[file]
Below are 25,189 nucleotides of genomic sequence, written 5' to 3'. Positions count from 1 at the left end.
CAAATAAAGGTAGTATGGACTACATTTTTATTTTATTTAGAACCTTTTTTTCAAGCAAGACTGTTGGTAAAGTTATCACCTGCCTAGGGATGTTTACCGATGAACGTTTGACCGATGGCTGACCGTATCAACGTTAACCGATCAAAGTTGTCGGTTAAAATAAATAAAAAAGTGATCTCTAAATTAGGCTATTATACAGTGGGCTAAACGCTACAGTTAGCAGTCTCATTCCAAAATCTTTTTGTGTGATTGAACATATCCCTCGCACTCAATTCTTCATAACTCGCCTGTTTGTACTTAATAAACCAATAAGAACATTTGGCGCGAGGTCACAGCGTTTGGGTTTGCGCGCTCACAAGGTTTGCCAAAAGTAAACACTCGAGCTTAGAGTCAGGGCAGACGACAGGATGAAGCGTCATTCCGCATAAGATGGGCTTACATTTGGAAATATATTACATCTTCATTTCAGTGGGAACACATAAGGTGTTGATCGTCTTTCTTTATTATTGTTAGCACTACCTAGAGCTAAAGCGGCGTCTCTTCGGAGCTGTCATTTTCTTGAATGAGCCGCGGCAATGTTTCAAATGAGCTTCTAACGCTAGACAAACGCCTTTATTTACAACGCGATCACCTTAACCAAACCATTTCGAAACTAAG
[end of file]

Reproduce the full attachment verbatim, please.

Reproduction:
Below are 25,189 nucleotides of genomic sequence, written 5' to 3'. Positions count from 1 at the left end.
CAAATAAAGGTAGTATGGACTACATTTTTATTTTATTTAGAACCTTTTTTTCAAGCAAGACTGTTGGTAAAGTTATCACCTGCCTAGGGATGTTTACCGATGAACGTTTGACCGATGGCTGACCGTATCAACGTTAACCGATCAAAGTTGTCGGTTAAAATAAATAAAAAAGTGATCTCTAAATTAGGCTATTATACAGTGGGCTAAACGCTACAGTTAGCAGTCTCATTCCAAAATCTTTTTGTGTGATTGAACATATCCCTCGCACTCAATTCTTCATAACTCGCCTGTTTGTACTTAATAAACCAATAAGAACATTTGGCGCGAGGTCACAGCGTTTGGGTTTGCGCGCTCACAAGGTTTGCCAAAAGTAAACACTCGAGCTTAGAGTCAGGGCAGACGACAGGATGAAGCGTCATTCCGCATAAGATGGGCTTACATTTGGAAATATATTACATCTTCATTTCAGTGGGAACACATAAGGTGTTGATCGTCTTTCTTTATTATTGTTAGCACTACCTAGAGCTAAAGCGGCGTCTCTTCGGAGCTGTCATTTTCTTGAATGAGCCGCGGCAATGTTTCAAATGAGCTTCTAACGCTAGACAAACGCCTTTATTTACAACGCGATCACCTTAACCAAACCATTTCGAAACTAAG